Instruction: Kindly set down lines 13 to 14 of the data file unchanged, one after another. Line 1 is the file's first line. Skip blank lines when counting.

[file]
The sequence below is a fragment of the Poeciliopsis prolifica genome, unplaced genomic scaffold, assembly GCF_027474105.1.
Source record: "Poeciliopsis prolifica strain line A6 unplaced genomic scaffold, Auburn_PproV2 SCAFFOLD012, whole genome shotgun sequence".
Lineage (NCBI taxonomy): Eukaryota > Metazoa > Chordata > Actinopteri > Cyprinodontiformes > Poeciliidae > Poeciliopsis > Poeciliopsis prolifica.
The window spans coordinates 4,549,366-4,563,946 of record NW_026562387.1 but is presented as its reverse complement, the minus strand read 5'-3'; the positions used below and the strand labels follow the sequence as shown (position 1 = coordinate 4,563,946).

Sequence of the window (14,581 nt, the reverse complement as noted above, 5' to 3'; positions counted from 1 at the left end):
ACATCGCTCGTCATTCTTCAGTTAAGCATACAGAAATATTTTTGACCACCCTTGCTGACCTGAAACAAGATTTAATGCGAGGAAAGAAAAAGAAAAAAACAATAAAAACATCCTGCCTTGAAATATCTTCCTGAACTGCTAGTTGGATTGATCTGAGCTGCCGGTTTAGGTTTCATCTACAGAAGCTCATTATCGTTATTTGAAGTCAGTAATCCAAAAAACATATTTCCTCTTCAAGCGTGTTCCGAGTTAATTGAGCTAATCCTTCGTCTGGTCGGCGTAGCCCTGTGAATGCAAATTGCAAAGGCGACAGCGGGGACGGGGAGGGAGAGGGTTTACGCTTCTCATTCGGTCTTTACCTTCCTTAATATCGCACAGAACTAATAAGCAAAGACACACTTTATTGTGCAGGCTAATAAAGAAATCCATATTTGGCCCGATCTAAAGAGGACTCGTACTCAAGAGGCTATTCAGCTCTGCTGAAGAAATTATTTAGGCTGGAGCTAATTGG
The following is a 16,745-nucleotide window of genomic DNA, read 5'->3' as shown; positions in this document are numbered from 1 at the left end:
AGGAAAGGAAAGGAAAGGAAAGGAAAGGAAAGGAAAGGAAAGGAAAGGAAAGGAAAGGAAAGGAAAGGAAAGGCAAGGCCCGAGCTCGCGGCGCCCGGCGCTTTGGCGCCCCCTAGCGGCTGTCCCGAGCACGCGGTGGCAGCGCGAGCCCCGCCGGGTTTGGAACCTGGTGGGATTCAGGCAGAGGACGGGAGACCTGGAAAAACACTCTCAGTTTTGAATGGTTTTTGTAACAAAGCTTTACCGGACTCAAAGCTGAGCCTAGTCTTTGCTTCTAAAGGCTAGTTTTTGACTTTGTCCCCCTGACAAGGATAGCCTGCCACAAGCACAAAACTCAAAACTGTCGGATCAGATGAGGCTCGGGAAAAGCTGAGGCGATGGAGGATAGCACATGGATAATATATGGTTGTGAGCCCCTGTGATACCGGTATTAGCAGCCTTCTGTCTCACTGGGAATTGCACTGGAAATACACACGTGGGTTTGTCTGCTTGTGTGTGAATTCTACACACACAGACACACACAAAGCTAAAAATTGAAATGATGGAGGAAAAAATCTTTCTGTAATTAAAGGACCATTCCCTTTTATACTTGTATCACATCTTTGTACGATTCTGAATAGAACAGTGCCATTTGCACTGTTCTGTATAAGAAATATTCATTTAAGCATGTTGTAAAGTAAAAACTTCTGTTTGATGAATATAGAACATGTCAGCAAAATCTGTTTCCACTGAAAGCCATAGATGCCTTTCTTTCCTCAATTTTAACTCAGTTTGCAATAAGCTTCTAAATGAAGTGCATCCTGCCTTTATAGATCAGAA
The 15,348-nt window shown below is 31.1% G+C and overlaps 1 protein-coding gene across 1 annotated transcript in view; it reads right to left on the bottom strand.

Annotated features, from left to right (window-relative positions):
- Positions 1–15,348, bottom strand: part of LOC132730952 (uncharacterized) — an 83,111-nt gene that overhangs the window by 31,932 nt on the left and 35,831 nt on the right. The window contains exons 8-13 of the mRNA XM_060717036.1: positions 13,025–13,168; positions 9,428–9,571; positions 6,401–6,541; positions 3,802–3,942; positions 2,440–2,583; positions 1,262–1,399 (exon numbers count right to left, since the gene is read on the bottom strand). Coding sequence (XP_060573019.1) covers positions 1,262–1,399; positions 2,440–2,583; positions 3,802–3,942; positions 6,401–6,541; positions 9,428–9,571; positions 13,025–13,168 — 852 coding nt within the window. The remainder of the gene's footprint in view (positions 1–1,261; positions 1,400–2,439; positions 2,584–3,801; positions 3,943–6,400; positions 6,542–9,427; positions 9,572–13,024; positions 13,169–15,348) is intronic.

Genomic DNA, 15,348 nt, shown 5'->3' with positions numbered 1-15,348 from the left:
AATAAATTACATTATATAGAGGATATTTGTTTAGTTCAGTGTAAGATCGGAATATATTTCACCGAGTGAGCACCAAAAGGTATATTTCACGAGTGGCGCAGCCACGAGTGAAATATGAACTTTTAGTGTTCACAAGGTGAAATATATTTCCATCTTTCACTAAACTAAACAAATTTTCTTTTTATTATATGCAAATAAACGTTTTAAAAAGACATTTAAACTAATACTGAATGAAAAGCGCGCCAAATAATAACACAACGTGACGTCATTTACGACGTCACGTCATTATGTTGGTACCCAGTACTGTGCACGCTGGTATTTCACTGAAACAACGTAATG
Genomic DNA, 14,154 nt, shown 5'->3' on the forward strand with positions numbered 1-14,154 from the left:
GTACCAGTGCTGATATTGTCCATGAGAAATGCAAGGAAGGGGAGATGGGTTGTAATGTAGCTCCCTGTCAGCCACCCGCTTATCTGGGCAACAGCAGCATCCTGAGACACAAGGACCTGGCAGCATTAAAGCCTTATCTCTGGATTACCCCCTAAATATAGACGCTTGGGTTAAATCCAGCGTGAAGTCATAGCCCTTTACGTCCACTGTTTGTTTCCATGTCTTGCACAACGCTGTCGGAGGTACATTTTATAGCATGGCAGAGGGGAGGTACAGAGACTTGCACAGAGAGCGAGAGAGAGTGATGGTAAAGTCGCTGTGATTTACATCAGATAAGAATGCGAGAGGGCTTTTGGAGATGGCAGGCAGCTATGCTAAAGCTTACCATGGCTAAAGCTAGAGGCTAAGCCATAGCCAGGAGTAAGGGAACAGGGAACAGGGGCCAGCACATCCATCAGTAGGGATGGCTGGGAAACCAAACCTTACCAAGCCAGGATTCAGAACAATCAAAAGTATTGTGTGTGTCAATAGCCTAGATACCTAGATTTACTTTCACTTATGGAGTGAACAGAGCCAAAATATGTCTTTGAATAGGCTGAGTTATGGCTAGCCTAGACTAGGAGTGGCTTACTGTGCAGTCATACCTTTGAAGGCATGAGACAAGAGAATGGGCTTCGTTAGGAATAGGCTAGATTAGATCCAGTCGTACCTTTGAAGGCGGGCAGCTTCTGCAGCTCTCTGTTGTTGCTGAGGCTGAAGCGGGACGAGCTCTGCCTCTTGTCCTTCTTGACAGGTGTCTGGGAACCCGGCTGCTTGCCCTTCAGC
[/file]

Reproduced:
AATAAATTACATTATATAGAGGATATTTGTTTAGTTCAGTGTAAGATCGGAATATATTTCACCGAGTGAGCACCAAAAGGTATATTTCACGAGTGGCGCAGCCACGAGTGAAATATGAACTTTTAGTGTTCACAAGGTGAAATATATTTCCATCTTTCACTAAACTAAACAAATTTTCTTTTTATTATATGCAAATAAACGTTTTAAAAAGACATTTAAACTAATACTGAATGAAAAGCGCGCCAAATAATAACACAACGTGACGTCATTTACGACGTCACGTCATTATGTTGGTACCCAGTACTGTGCACGCTGGTATTTCACTGAAACAACGTAATG
Genomic DNA, 14,154 nt, shown 5'->3' on the forward strand with positions numbered 1-14,154 from the left: